Tag Archives: Family stories

‘If only you wouldn’t explain’

“I might understand if only you wouldn’t explain.”[1]

The contours of this year’s two hundredth anniversary of Maine’s statehood have been undeniably unexpected. Most anniversary celebrations here were cancelled or postponed, leaving most Mainers “celebrating” from the comfort of their homes. I began to think about the convergence of ancestral factors in my family history, Spanish Flu and Covid-19 aside.

My cousin Asa Williams, the builder of Our Old House, came to Maine about the same time and from a nearby Massachusetts town as my great-great-great-great-grandfather George Read, with their wives (who were third cousins and stepsisters), settling at the Fort Western Settlement, the area’s trading post, bank, and social venue, the center of the tiny community’s daily life. Continue reading ‘If only you wouldn’t explain’

The devil’s Mr. Gideon

Torphichen Preceptory, where Henry Livingston was preceptor in 1449. Photo courtesy of Kim Traynor

The Livingston family genealogist devoted two large volumes to a painstaking account of the Livingstons in Scotland and America.[1] His volume on the Livingstons of Livingston Manor, in introducing the Scottish ancestry of the American immigrants, glides right by the siblings of “Worthy famous Mr. John Livingston” – father and grandfather of two Robert Livingstons – remarking that John was the “only child [of his parents] we need take any notice of.”[2]

Brave words! As it happens, though, a series of biographical volumes on Scottish ministers fills in the names of the children of the Rev. William Livingston and two of his three wives, and in the biographies of the ministers who married John Livingston’s sisters there are indeed stories on which to linger.[3] John Livingston’s sister Anna married the Rev. Thomas Vassie (or Wassie), later of Torphichen, in 1627; their half-sister, Jean, married the Rev. Gideon Penman, a widower, in 1651.[4] Both the Vassies and the Penmans figure in questions of witchcraft – even as the three brother ministers were involved in the religious and political ferment of the period. Continue reading The devil’s Mr. Gideon

None too delicate

Tomb of the 5th Earl of Douglas in St. Bride’s Church, Douglas, Lanarkshire. Courtesy of Lori Huey Hebert/Findagrave

The executions of the Earl of Douglas,[1] his brother David Douglas, and Sir Malcolm Fleming[2] for treason in November 1440 mark an important moment in the early reign of King James II.[3] A boy of ten under a regency – the Douglases’ father,[4] who died in 1439, was James’s first regent; the king’s guardian in 1440 was Sir Alexander Livingston of Callendar – James II was already sadly familiar with unrest among the Scottish nobility, and the execution of his Douglas second cousins and their advisor Fleming of Cumbernauld was by no means the last such event in his short reign. The fall of the Douglases, following the events leading up to Livingston becoming the de facto regent, set the stage for the Livingston family’s own spectacular downfall in 1449-50, although Sir Alexander and his elder son James would survive the worst of it. Continue reading None too delicate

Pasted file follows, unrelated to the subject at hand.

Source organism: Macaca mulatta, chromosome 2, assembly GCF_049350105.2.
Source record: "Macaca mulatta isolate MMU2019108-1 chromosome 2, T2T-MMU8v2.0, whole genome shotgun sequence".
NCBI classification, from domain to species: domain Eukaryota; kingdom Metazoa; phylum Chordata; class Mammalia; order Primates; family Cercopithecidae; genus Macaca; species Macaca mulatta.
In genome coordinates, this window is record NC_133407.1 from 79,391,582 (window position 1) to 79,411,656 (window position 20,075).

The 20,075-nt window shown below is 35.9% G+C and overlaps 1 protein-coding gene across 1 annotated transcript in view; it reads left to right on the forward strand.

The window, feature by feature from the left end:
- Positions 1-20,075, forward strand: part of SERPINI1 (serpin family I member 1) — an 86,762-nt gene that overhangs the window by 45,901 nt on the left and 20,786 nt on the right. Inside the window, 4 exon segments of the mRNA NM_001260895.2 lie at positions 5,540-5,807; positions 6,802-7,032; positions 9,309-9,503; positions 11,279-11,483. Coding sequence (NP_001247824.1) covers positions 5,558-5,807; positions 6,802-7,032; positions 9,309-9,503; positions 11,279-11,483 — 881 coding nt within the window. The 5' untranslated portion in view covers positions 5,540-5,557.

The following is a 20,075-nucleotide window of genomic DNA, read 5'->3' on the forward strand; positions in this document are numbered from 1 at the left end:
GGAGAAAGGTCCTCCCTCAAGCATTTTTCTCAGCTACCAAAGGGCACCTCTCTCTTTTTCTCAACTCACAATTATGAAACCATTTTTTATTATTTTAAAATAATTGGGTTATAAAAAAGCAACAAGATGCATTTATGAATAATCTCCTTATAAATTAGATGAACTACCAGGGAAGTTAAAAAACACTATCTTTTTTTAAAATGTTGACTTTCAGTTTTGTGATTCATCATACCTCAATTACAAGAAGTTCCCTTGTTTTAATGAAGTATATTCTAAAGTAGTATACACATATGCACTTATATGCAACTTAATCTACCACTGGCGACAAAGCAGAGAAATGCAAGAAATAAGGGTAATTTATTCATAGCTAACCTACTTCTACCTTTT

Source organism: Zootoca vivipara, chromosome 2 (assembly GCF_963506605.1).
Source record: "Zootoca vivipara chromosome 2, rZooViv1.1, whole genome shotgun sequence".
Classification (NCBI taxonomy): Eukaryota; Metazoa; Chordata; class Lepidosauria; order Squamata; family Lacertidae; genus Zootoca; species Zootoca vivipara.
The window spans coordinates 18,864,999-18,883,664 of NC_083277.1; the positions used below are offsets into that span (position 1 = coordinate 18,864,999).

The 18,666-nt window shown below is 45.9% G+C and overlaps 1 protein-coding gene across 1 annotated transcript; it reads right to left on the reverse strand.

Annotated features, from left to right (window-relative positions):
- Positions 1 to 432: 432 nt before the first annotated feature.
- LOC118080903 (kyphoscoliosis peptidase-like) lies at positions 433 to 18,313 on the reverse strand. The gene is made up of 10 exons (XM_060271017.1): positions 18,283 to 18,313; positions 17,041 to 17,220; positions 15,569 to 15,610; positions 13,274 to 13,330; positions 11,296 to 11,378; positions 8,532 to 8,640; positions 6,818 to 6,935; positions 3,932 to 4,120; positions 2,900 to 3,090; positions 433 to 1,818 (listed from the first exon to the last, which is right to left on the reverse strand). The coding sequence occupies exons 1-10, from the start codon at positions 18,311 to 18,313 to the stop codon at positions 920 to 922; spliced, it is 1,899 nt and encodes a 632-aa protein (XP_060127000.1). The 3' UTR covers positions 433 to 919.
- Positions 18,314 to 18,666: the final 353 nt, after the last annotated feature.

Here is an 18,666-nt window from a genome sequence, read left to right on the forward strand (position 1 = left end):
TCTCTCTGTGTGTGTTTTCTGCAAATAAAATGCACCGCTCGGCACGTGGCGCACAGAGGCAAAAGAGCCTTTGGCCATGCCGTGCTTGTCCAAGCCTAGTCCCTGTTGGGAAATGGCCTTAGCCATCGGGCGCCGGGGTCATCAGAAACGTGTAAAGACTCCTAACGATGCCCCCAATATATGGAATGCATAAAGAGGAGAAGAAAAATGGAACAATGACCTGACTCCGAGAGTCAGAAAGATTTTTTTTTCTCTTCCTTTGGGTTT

‘Discredited descendants’

Recently a colleague was interviewed for a UK radio show concerning his Mayflower ancestor Governor William Bradford and noticed an entry on a Wikipedia page regarding William Bradford’s descendants. I have long been aware of Hugh Hefner’s Mayflower line, as this has been mentioned in most of his biographies, and he even named his youngest child Cooper Bradford Hefner. Gary Boyd Roberts included the line (see below) in his recent publication, The Mayflower 500. Looking at the line over the years, I have never seen anything wrong with it. Continue reading ‘Discredited descendants’

ICYMI: Four hundred years local

[Editor’s note: This blog post originally appeared in Vita Brevis on 6 January 2020.]

Plymouth Harbor at dusk

For whatever reason, my grandmother’s ancestors stayed put. They ignored the call to go west (“young man!”) or to secure the nation’s manifest destiny. Maybe they had political objections and instead manifested disdain for American imperialism and conquest. Maybe they felt comfortable where they were, and bred wanderlust right out of the gene pool. Wasn’t it enough that many of their ancestors had traveled thousands of miles to get to Plymouth in the first place? Plympton is west; Marshfield and Kingston are north; and that is just about as far as they went.

And here is the humble brag: because my grandmother’s ancestors stayed put, and let’s face it, married their extended relatives (folding the family tree in on itself numerous times), I can prove descent from many Mayflower passengers, many times over. Continue reading ICYMI: Four hundred years local

‘Ye olde pandemic life’